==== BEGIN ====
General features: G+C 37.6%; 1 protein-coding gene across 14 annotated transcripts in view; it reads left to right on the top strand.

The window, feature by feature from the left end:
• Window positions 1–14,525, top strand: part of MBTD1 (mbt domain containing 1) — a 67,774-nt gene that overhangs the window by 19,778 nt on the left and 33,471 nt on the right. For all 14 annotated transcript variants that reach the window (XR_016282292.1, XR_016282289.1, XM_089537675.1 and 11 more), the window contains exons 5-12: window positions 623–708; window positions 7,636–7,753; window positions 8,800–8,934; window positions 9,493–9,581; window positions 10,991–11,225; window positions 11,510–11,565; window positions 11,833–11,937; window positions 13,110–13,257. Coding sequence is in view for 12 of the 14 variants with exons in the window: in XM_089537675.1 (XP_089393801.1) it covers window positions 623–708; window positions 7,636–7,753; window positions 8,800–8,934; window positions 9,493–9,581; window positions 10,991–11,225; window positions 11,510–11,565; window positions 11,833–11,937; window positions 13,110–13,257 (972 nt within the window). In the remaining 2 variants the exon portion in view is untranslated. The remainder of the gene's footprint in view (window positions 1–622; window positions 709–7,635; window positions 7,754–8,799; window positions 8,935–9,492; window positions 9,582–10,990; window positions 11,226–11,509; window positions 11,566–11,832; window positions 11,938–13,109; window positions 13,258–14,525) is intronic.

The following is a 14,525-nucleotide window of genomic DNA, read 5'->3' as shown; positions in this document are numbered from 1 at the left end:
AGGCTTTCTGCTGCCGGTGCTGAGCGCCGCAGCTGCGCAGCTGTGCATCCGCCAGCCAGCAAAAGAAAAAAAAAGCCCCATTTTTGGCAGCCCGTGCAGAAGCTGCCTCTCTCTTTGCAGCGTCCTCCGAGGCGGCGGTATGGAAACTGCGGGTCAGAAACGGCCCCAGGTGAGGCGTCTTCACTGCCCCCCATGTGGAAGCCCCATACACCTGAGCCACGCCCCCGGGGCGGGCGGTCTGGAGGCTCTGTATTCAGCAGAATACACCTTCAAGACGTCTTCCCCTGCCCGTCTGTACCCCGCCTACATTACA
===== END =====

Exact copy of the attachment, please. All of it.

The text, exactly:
General features: G+C 37.6%; 1 protein-coding gene across 14 annotated transcripts in view; it reads left to right on the top strand.

The window, feature by feature from the left end:
• Window positions 1–14,525, top strand: part of MBTD1 (mbt domain containing 1) — a 67,774-nt gene that overhangs the window by 19,778 nt on the left and 33,471 nt on the right. For all 14 annotated transcript variants that reach the window (XR_016282292.1, XR_016282289.1, XM_089537675.1 and 11 more), the window contains exons 5-12: window positions 623–708; window positions 7,636–7,753; window positions 8,800–8,934; window positions 9,493–9,581; window positions 10,991–11,225; window positions 11,510–11,565; window positions 11,833–11,937; window positions 13,110–13,257. Coding sequence is in view for 12 of the 14 variants with exons in the window: in XM_089537675.1 (XP_089393801.1) it covers window positions 623–708; window positions 7,636–7,753; window positions 8,800–8,934; window positions 9,493–9,581; window positions 10,991–11,225; window positions 11,510–11,565; window positions 11,833–11,937; window positions 13,110–13,257 (972 nt within the window). In the remaining 2 variants the exon portion in view is untranslated. The remainder of the gene's footprint in view (window positions 1–622; window positions 709–7,635; window positions 7,754–8,799; window positions 8,935–9,492; window positions 9,582–10,990; window positions 11,226–11,509; window positions 11,566–11,832; window positions 11,938–13,109; window positions 13,258–14,525) is intronic.

The following is a 14,525-nucleotide window of genomic DNA, read 5'->3' as shown; positions in this document are numbered from 1 at the left end:
AGGCTTTCTGCTGCCGGTGCTGAGCGCCGCAGCTGCGCAGCTGTGCATCCGCCAGCCAGCAAAAGAAAAAAAAAGCCCCATTTTTGGCAGCCCGTGCAGAAGCTGCCTCTCTCTTTGCAGCGTCCTCCGAGGCGGCGGTATGGAAACTGCGGGTCAGAAACGGCCCCAGGTGAGGCGTCTTCACTGCCCCCCATGTGGAAGCCCCATACACCTGAGCCACGCCCCCGGGGCGGGCGGTCTGGAGGCTCTGTATTCAGCAGAATACACCTTCAAGACGTCTTCCCCTGCCCGTCTGTACCCCGCCTACATTACA